Connect the antenna cord’s coaxial connector to the top of the Energy Monitor and slide the rubber cover into place, before positioning the monitor into an available space in your panel.

    Depending on your panel you may have 1, 2 or 3 main service leads. Select the appropriate number in the app and follow the instructions as to where to attach them. They look like this and have a specific orientation to follow the direction of current flow. They’re installed by unlocking the clasp and clipping around the service leads.

    Once connected the 3.5mm plugs on the end of the sensors are plugged into the A,B,C ports on the top of the monitor. In my install, I had two leads and used the included plug to cover the C port.

    This next step varies depending on if you have an empty circuit or not. It’s quite common for US installations to have all circuits full. The wiring harness is attached to two leads from adjacent breakers and two grounding posts. This is then connected to the bottom of the monitor.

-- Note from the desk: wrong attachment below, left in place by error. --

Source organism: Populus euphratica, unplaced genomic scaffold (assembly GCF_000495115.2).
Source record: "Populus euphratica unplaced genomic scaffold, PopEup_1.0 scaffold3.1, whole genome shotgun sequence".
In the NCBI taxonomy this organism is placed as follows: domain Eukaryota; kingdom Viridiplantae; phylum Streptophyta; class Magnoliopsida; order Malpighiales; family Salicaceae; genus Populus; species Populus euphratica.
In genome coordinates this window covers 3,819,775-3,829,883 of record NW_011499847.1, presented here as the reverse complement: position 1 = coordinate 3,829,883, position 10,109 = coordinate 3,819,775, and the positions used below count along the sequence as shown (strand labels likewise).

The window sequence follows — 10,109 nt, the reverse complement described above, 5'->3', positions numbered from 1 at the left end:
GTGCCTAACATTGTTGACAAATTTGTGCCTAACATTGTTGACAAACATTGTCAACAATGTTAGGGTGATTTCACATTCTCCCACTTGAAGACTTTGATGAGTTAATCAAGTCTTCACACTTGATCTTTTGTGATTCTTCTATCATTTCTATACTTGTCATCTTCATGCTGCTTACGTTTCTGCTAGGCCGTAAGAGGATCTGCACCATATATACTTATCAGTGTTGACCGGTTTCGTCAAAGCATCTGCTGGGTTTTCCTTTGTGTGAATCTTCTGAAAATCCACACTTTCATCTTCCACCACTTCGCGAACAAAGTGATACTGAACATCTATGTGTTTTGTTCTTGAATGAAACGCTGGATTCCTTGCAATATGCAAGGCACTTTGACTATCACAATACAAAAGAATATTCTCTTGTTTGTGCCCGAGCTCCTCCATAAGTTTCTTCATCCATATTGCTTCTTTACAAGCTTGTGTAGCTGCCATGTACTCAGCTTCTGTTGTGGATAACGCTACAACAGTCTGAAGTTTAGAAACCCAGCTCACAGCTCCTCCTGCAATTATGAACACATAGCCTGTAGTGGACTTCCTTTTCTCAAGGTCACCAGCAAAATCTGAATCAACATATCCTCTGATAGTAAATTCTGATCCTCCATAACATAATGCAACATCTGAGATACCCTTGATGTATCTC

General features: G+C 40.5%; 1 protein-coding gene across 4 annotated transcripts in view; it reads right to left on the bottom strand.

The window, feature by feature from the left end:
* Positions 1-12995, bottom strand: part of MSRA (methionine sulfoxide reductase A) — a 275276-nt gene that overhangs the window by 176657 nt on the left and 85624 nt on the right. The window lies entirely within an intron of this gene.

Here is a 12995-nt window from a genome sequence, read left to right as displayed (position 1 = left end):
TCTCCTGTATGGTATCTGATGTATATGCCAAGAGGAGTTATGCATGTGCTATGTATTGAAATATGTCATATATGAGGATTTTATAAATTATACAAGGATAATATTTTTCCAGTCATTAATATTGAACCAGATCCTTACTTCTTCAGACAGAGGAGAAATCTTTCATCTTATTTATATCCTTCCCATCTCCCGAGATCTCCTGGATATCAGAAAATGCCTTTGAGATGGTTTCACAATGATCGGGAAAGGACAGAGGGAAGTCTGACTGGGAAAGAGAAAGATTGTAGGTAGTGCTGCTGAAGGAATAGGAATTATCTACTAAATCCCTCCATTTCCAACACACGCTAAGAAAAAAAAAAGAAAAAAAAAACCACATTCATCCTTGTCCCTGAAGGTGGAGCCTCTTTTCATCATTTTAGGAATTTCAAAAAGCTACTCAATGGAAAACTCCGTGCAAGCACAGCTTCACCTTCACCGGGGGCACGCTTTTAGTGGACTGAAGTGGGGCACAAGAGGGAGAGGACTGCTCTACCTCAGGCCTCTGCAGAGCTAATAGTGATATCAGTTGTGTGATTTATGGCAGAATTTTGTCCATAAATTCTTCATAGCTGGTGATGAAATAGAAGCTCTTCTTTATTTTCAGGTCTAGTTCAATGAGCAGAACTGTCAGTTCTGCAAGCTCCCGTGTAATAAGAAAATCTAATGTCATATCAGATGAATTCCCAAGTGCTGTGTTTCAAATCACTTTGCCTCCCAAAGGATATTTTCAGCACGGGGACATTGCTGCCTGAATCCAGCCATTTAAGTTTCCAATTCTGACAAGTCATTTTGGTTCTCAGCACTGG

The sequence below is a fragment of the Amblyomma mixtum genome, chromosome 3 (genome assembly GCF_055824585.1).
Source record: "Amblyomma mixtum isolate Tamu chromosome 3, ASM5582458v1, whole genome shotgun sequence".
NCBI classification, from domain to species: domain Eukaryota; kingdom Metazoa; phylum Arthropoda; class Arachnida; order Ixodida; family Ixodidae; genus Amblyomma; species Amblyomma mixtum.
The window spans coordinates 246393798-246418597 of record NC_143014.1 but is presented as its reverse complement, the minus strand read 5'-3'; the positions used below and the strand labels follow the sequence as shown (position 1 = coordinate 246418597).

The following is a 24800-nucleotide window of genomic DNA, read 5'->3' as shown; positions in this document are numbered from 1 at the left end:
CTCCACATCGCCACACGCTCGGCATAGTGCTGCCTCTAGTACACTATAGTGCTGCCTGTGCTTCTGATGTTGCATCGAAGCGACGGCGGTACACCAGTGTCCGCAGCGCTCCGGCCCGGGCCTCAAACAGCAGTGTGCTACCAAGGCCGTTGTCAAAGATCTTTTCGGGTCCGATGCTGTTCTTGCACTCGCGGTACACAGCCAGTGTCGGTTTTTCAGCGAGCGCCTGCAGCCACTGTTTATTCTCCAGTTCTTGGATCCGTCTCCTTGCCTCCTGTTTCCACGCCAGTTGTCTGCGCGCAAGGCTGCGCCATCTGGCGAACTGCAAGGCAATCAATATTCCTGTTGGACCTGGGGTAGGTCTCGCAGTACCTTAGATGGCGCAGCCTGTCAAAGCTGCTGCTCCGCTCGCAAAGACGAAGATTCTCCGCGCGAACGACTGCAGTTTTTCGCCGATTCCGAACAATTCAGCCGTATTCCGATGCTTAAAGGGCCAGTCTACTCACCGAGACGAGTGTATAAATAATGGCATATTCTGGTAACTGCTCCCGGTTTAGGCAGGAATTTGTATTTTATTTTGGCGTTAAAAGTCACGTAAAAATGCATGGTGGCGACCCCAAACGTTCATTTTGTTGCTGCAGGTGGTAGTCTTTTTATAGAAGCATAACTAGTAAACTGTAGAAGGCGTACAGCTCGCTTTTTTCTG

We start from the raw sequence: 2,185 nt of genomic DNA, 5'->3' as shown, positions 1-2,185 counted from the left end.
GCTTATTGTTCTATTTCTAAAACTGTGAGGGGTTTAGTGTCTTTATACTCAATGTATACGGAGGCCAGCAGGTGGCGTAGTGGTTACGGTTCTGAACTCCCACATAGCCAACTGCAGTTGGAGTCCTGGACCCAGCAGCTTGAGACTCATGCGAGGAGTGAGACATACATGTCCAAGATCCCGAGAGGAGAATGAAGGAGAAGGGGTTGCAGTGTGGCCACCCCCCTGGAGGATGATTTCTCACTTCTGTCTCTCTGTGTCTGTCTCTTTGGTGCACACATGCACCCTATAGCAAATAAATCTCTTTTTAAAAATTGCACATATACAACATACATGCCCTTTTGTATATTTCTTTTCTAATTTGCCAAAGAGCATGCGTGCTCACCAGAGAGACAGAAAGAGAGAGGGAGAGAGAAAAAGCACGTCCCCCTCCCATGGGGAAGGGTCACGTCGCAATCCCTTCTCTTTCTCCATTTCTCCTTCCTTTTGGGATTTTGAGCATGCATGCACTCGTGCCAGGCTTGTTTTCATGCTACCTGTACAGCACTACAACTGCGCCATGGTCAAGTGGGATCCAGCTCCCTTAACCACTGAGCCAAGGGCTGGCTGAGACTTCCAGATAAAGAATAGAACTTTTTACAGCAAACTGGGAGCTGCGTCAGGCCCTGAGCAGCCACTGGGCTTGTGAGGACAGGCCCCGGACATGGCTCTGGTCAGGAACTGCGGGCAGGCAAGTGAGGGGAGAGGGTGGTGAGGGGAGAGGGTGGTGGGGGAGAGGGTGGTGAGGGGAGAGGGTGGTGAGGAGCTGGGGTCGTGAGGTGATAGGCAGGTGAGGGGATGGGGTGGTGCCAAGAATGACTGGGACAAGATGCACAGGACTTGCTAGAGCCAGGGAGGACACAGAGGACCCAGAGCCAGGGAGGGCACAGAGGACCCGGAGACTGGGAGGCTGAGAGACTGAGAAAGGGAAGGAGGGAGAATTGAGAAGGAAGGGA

The last step of the physical install is to connect sensors to the individual breakers you want to monitor. These clip around the black lead of each breaker and then plug the 2.5mm plugs into one of the many ports along the two sides of the monitor.

    Any unused ports should have one of the smaller plugs installed to close them up. As you connect each in the app, you’ll be able to note what that breaker is for monitoring usage in the app. The final install in my case looked like this.

    Make sure all the cables are tucked back and close up the panel before turning your breaker back on. You’ll be able to hear the monitor power on and then you can proceed with setting up the monitor via the app and connecting it to your Wi-Fi. Everything else from here out is through the app.

    Final thoughts

    The Vue Home Energy Monitor is a powerful gadget that can absolutely provide insights into the energy usage around your entire home. If you’re not opposed to some trial and error power toggling of devices within a zone, you should be able to spot excess draw from devices in standby saving you money if they don’t need to be on.

    Price: 164.99 Where to buy: Emporia Energy and Amazon Source: The sample of this product was provided by Emporia Energy.